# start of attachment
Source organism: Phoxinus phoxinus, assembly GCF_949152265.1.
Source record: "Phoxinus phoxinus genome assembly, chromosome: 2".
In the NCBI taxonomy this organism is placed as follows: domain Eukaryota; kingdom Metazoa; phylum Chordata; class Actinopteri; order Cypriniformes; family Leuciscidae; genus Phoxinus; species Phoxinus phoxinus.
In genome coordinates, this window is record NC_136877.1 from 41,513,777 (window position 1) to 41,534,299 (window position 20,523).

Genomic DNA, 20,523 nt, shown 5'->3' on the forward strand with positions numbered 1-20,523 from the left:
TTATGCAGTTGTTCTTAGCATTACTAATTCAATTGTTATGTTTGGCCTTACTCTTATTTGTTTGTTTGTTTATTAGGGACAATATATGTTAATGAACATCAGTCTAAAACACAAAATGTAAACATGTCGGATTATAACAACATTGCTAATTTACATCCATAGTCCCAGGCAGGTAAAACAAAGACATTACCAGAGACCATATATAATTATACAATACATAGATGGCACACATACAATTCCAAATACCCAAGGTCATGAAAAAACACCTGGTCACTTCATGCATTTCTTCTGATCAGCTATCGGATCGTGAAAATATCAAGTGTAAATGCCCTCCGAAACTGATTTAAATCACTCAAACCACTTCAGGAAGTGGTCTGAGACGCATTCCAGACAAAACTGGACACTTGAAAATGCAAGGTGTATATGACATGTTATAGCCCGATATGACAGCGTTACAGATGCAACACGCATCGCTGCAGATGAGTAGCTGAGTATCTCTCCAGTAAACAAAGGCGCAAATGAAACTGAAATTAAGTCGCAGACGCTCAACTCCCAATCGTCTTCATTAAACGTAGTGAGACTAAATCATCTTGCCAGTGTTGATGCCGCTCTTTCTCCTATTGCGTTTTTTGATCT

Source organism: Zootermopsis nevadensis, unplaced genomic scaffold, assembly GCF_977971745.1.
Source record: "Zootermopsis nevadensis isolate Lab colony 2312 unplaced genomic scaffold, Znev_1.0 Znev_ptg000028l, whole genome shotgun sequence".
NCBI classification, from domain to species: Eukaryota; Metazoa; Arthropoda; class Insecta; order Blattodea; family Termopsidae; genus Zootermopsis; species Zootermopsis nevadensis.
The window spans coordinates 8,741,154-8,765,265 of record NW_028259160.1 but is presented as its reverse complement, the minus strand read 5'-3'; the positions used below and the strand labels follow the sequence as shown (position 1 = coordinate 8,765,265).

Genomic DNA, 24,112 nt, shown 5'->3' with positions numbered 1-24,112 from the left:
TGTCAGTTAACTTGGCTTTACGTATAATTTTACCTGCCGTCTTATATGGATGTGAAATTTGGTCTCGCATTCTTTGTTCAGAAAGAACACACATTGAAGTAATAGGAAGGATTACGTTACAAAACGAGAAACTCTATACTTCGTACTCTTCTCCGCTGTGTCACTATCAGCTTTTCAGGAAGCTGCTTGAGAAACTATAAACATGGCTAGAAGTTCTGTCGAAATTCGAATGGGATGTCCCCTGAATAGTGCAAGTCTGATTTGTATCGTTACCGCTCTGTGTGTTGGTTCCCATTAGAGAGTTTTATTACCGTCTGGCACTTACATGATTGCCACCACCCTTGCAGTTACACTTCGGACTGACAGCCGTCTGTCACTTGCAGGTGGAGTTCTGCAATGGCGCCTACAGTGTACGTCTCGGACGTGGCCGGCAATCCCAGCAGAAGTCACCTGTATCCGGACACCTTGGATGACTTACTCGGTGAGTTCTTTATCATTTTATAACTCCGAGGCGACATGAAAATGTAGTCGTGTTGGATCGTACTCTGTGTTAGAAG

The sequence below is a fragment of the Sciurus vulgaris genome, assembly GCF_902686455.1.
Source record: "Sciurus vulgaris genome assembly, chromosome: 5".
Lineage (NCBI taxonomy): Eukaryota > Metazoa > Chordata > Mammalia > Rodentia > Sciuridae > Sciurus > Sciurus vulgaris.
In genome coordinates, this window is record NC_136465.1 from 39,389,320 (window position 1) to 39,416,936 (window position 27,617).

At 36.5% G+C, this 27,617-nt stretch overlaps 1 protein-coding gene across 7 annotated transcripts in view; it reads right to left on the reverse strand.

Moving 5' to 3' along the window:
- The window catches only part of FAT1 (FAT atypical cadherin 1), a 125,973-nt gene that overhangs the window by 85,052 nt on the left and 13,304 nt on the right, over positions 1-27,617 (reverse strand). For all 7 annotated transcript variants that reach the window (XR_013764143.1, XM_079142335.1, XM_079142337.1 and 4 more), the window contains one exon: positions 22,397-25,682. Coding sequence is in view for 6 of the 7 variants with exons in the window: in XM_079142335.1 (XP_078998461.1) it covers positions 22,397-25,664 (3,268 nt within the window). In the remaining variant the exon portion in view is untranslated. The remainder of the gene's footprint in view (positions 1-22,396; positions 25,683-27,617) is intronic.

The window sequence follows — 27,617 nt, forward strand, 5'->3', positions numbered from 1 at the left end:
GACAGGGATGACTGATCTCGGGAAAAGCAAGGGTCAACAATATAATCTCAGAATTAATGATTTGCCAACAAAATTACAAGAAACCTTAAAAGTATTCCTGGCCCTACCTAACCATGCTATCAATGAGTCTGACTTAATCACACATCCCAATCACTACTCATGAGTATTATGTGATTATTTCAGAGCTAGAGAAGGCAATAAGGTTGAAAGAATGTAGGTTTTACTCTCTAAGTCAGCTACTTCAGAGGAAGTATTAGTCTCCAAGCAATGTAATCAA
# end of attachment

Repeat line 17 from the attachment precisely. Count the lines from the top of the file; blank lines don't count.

At 36.5% G+C, this 27,617-nt stretch overlaps 1 protein-coding gene across 7 annotated transcripts in view; it reads right to left on the reverse strand.